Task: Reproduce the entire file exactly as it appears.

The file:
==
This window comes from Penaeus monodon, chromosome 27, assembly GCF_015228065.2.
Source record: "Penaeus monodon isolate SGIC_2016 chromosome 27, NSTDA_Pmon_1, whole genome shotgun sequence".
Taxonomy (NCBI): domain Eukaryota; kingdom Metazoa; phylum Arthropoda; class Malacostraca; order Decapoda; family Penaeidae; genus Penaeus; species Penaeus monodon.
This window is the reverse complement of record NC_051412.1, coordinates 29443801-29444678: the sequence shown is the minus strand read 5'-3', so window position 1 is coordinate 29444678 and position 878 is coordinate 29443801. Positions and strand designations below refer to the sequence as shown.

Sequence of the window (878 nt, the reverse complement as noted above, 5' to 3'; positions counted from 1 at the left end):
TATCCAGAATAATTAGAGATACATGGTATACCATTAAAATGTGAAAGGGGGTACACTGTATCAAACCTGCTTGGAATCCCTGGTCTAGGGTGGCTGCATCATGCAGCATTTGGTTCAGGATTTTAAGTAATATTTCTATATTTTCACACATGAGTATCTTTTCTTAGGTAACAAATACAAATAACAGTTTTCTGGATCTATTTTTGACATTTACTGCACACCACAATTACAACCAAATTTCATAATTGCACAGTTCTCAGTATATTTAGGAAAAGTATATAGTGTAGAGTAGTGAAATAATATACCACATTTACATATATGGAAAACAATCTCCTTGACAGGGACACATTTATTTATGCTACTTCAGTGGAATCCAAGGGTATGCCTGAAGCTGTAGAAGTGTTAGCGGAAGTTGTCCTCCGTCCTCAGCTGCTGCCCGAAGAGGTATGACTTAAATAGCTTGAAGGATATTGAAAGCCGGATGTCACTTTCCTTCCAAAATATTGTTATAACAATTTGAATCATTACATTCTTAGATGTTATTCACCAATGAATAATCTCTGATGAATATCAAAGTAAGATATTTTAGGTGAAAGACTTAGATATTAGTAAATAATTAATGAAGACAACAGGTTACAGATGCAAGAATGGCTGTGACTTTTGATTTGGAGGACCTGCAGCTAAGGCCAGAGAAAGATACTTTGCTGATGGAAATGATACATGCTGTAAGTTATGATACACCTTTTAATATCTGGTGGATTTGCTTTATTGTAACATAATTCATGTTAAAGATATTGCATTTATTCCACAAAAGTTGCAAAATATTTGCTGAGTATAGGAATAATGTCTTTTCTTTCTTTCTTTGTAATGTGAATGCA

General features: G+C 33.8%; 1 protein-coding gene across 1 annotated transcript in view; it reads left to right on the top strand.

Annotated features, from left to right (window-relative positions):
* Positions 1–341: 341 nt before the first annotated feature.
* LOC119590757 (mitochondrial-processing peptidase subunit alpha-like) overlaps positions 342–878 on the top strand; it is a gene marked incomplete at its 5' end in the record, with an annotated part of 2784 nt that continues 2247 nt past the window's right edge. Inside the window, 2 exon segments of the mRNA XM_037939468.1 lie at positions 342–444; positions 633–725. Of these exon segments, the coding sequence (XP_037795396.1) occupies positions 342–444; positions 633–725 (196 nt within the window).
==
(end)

This window comes from Penaeus monodon, chromosome 27, assembly GCF_015228065.2.
Source record: "Penaeus monodon isolate SGIC_2016 chromosome 27, NSTDA_Pmon_1, whole genome shotgun sequence".
Taxonomy (NCBI): domain Eukaryota; kingdom Metazoa; phylum Arthropoda; class Malacostraca; order Decapoda; family Penaeidae; genus Penaeus; species Penaeus monodon.
This window is the reverse complement of record NC_051412.1, coordinates 29443801-29444678: the sequence shown is the minus strand read 5'-3', so window position 1 is coordinate 29444678 and position 878 is coordinate 29443801. Positions and strand designations below refer to the sequence as shown.

Sequence of the window (878 nt, the reverse complement as noted above, 5' to 3'; positions counted from 1 at the left end):
TATCCAGAATAATTAGAGATACATGGTATACCATTAAAATGTGAAAGGGGGTACACTGTATCAAACCTGCTTGGAATCCCTGGTCTAGGGTGGCTGCATCATGCAGCATTTGGTTCAGGATTTTAAGTAATATTTCTATATTTTCACACATGAGTATCTTTTCTTAGGTAACAAATACAAATAACAGTTTTCTGGATCTATTTTTGACATTTACTGCACACCACAATTACAACCAAATTTCATAATTGCACAGTTCTCAGTATATTTAGGAAAAGTATATAGTGTAGAGTAGTGAAATAATATACCACATTTACATATATGGAAAACAATCTCCTTGACAGGGACACATTTATTTATGCTACTTCAGTGGAATCCAAGGGTATGCCTGAAGCTGTAGAAGTGTTAGCGGAAGTTGTCCTCCGTCCTCAGCTGCTGCCCGAAGAGGTATGACTTAAATAGCTTGAAGGATATTGAAAGCCGGATGTCACTTTCCTTCCAAAATATTGTTATAACAATTTGAATCATTACATTCTTAGATGTTATTCACCAATGAATAATCTCTGATGAATATCAAAGTAAGATATTTTAGGTGAAAGACTTAGATATTAGTAAATAATTAATGAAGACAACAGGTTACAGATGCAAGAATGGCTGTGACTTTTGATTTGGAGGACCTGCAGCTAAGGCCAGAGAAAGATACTTTGCTGATGGAAATGATACATGCTGTAAGTTATGATACACCTTTTAATATCTGGTGGATTTGCTTTATTGTAACATAATTCATGTTAAAGATATTGCATTTATTCCACAAAAGTTGCAAAATATTTGCTGAGTATAGGAATAATGTCTTTTCTTTCTTTCTTTGTAATGTGAATGCA

General features: G+C 33.8%; 1 protein-coding gene across 1 annotated transcript in view; it reads left to right on the top strand.

Annotated features, from left to right (window-relative positions):
* Positions 1–341: 341 nt before the first annotated feature.
* LOC119590757 (mitochondrial-processing peptidase subunit alpha-like) overlaps positions 342–878 on the top strand; it is a gene marked incomplete at its 5' end in the record, with an annotated part of 2784 nt that continues 2247 nt past the window's right edge. Inside the window, 2 exon segments of the mRNA XM_037939468.1 lie at positions 342–444; positions 633–725. Of these exon segments, the coding sequence (XP_037795396.1) occupies positions 342–444; positions 633–725 (196 nt within the window).